Oh, Canada: Knopfler's ancient No 1 gets blamed for nothin'


REVOLVER:IN 1983, Mark Knopfler found himself in a department store in New York. An employee was coming in and out of the storeroom with TV sets, which he eventually set out as a bank of screens. He turned one on and the music programme was showing a video of Mötley Crüe, who at the time were rocking their bad pre-op transexual look.

As Knopfler stood there, this Ordinary Joe blue-collar workman (perhaps on not more than the minimum wage) started to voice his opinion about spoilt, pampered millionaire rock stars and how they could do with a spell in boot camp, etc. Knopfler was transfixed by his monologue.

At the time Knopfler was one of the biggest rock stars in the world, probably only ever exposed to the fawning utterances of press and public alike. Here he was up close and personal with someone who was unimpressed by the metal- glam rock of The Crüe – and certainly with how they looked.

So visceral did the musician find the experience that he borrowed a pen and started writing down verbatim what the TV guy was saying: “Look at them yo-yo’s, that’s the way you do it – you play the guitar on the MTV. Money for nothing and your chicks for free. See that little faggot with the earring and the make-up? I should have learned how to play guitar.”

Money for Nothing(1985) went on to become Dire Strait’s most successful ever single, a US No 1. For some reason many people think that the video for the song was the first one played on MTV, but that honour belongs to The Buggles’ Video Killed the Radio Star four years previously.

At the time there was some controversy about Knopfler’s use of the word “faggot” in the lyrics. In an interview with Rolling Stone just after the song’s release, he said the song was written in the voice of the worker. “The singer in Money for Nothing is a real ignoramus, hard- hat mentality – somebody who sees everything in financial terms. I mean, this guy has a grudging respect for rock stars. He sees it in terms of, well, that’s not working and yet the guy’s rich: that’s a good scam.”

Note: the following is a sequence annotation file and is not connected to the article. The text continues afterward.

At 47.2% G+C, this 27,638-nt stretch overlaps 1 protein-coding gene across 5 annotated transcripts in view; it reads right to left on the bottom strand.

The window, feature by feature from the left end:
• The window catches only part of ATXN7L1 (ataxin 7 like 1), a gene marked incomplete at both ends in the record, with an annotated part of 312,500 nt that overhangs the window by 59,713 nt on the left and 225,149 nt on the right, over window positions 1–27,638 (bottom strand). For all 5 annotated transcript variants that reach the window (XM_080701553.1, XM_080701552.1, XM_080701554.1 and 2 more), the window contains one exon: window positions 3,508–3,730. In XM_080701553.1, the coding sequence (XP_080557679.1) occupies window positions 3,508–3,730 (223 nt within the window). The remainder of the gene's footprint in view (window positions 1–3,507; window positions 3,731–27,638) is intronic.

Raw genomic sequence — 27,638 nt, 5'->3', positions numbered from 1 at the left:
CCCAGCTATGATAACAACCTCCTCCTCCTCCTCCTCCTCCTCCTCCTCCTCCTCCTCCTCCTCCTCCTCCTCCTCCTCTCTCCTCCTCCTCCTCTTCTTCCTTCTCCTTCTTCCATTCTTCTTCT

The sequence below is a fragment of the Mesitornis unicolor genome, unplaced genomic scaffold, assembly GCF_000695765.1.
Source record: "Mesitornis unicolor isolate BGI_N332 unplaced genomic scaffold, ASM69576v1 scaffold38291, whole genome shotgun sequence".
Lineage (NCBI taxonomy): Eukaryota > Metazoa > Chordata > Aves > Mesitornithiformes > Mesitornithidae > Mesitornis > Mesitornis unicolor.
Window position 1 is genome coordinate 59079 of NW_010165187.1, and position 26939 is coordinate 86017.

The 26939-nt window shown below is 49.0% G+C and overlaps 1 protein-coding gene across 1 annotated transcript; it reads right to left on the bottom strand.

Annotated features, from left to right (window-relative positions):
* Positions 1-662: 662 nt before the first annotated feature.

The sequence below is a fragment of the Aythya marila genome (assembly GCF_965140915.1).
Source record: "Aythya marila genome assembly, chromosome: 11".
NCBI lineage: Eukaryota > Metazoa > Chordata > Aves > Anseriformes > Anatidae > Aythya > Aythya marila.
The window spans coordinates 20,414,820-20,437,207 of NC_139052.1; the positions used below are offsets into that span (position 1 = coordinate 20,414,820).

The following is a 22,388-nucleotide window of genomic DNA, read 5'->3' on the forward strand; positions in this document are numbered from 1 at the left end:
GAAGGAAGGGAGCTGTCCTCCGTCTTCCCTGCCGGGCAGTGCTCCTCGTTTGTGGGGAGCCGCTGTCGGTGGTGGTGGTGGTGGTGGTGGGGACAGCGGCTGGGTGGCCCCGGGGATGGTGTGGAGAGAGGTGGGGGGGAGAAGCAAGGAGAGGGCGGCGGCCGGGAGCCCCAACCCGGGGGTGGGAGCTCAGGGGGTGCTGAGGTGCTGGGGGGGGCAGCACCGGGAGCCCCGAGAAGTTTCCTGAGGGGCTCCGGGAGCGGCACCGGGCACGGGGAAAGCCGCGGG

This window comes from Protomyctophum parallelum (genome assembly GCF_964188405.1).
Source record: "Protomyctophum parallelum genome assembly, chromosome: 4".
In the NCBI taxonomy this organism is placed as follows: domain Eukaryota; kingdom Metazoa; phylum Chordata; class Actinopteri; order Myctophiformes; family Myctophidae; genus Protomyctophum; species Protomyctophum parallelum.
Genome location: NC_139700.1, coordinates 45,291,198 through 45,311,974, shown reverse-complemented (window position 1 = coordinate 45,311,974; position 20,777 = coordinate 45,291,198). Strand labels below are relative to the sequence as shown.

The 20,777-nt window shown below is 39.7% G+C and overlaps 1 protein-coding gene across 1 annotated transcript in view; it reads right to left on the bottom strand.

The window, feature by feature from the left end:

Rather remarkably, another lyric in the song went completely unnoticed: “He’s up there banging on the bongos like a chimpanzee.” On a purely musical note, it also went unnoticed that the song’s now famous guitar riff sounds a bit like one used by ZZ Top a few years previously.

Money for Nothing is the most searched-for lyric this week on the internet, all because one person in Canada complained about the song to the Canadian Broadcasting Standards Council. Result: Money for Nothing is now banned from the Canadian airwaves. That’s after a quarter-century and thousands and thousands of airplays.

There have since been hundreds of complaints about that one single complaint, but the overall reaction is perhaps best summarised by a Canadian newspaper, which wrote: “At last, Canada leads the world’s music news this week!”

Of all the songs in the world (and sentiments expressed therein) that could possibly be referred to as “homophobic” this is such a pathetic and ridiculous choice. If you want straight-up pig-ignorant hatred and bile, just move your gaze away from an ancient, not very good song that was only ever intended as a satirical comment and instead tune in to what’s currently on offer in the realms of country and rap.

Meanwhile, I wonder how many plays The Pogues’ Fairytale of New Yorkreceived on Canadian radio over the holidays.

Revolver is deep into Nileism: The Strange Course of the Blue Nile, a book that finally does justice to the ineffable beauty of The Blue Nile’s music. And having A Walk Across the Rooftops on in the background just adds to the joy. 

Zac Efron as Jeff Buckley in a forthcoming biopic? Pass me my baseball bat.